We’re working on a static analysis tool that would enforce certain design (coding) rules in some private C++ projects. So far we’ve been working on a custom tool, using clang libtooling, to implement some fairly trivial checks using AST matchers - however, we realized that building upon the clang static analyzer would be a much better choice, especially when implementing more complicated checks.
I have had a quick look at the static analyzer source code, and it appears to me that it’s basically an ASTFrontendAction (lib/StaticAnalyzer/FrontendActions.h), which to me indicates that this is “just another” tool built upon clang libtooling. Is this correct?
It would be extremely convenient for us if it were so, because we could extend it seamlessly with our custom checkers into a custom analyzer tool.
I also read on the website of the static analyzer that C++ support is not complete. However, I’m not sure how up-to-date the information on that website is kept, so I’ll just ask it here: what is the state of the C++ (and C++11) support?
(Btw, we are very impressed by clang, and its static analyzer. Thank you for all your hard work! You guys are amazing!)
The static analyzer is different from AST matchers as its main focus is on path sensitive program analyzes (though it does have AST-based rules as well). See Building a Checker in 24 Hours talk from http://llvm.org/devmtg/2012-11/.
One limitation is that it does not have cross-translation unit support. Also, due to its nature, it is generally slower than AST matching.
The analyzer does support C++ and there has been a lot of improvements over the last year. However, we have some limitations modeling symbolic execution of certain C++ constructs. Note that these limitations do not effect AST based checkers.
To build on what Anna said, the analyzer predates libTooling, but does use the same ASTFrontendAction infrastructure that a tooling plugin would use. It does seem like you would be able to run the AnalysisAction through libTooling, but we haven't ever tried this. Let us know how it turns out!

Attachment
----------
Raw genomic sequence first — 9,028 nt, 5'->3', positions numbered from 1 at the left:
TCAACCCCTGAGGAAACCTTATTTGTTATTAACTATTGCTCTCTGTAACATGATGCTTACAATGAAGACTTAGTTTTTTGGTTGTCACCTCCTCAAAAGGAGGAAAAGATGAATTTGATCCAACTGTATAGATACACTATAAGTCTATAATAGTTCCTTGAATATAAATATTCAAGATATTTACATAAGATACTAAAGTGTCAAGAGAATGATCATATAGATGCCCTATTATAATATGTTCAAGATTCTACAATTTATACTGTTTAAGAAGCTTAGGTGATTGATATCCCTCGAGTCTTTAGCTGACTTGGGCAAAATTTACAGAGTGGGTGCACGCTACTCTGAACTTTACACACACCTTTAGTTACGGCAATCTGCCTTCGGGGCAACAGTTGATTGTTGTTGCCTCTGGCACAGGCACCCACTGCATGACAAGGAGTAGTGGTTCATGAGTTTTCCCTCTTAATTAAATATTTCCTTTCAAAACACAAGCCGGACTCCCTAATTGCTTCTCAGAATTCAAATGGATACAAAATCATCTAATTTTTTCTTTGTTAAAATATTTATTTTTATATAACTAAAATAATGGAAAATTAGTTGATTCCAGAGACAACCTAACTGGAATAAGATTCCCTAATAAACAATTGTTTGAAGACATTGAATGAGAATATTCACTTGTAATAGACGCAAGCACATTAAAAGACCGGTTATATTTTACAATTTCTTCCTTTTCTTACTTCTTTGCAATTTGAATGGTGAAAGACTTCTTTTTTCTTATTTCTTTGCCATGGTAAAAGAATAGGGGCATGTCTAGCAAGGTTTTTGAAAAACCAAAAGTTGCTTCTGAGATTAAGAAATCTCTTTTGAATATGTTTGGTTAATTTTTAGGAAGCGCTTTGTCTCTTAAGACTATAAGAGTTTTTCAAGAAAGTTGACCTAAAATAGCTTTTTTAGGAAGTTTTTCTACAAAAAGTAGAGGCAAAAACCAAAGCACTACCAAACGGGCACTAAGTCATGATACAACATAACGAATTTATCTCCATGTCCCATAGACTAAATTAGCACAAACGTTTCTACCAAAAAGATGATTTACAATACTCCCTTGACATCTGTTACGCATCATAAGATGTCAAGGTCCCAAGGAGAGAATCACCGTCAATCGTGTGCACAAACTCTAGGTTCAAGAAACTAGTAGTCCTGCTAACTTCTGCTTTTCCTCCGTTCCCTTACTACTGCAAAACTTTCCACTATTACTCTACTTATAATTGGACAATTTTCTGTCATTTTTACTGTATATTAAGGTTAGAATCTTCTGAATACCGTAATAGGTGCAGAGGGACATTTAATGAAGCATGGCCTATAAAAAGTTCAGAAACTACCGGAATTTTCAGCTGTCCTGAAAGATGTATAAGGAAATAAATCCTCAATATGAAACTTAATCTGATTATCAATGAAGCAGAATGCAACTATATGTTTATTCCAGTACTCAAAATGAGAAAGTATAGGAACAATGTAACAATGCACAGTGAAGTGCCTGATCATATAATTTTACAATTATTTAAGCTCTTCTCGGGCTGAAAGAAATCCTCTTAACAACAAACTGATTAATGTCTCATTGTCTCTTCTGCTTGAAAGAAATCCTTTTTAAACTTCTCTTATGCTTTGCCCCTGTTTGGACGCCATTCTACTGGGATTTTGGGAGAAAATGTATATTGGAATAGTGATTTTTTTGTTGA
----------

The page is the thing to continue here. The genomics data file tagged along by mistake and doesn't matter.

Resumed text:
(There is of course no reason why you couldn't write custom syntactic checkers that use libASTMatchers, and then you could just use the regular --analyze interface to the analyzer. But that might be a bit more intrusive of a change.)
Do you think, it would be a suitable GSoC project to make the Analyzer to work with the libTooling infrastructure? Not just making it able to work as a standalone tool, but make it easier to combine the features of analyzer, matchers and replacements. Because in that case I would like to propose this project for Google Summer of Code, and I would like to work on this project.
I am very interested about your feedbacks on this topic.
Hi, Gabor. I’m not exactly sure what you mean here. Again, although it hasn’t been done (to my knowledge), there is nothing stopping you from writing a Clang tool that simply calls the analyzer’s ASTFrontendAction. In order to integrate matchers, the tool could call additional ASTFrontendActions in addition to AnalysisAction, or a user could simply write a syntactic checker (check::ASTDecl, check::ASTCodeBody, check::EndOfTranslationUnit) that uses matchers to create analyzer-style output.
I suppose my main objection is that I’m not sure there’s any infrastructure work to be done, let alone a whole summer’s worth.
One thing that does seem a bit intriguing is “replacements”—could this be used to offer suggestions (a la fixits)? could there be path-sensitive refactoring tools?—but without a use case and definite goal in mind, I think this is still lacking a bit as a project.
But maybe I’m just not seeing the whole picture. Do you have anything in particular in mind?
P.S. The analyzer team at Apple is discussing some possible GSoC projects (and general open projects), which we’ll put up on our website soonish. I’ll try to remember to send them to you (and Adam) when that happens.
Jordan, That would be very helpful, thank you.
I was thinking about two things. First is path-sensitive refactoring tools. The second would be a way to create analysis tools with superior performance: isolate a part of the AST via matchers which should be fast, then execute path sensitive analysis on only that part of the AST.
Ah, clever. Both of those seem like reasonable ideas, though they’re still a little vague for a project proposal. I will note that the analyzer today is very heavily built around analyzing entire functions—there’s no good way to, say, only analyze one loop within a function. If you wanted to do this sort of “targeted” analysis (for GSoC, or just as a project), you’d probably want to scope it within that restriction for now (i.e. only use matchers to identify interesting functions, not interesting pieces of functions).
Alternately, you could work on trying to remove that restriction, which is probably some of the same work that would go into making loop handling more general (see the new Open Projects page). We think this is a pretty hard problem, though, and you might not want to work on it at the same time as the matchers work.
Glad to hear of your interest in the project!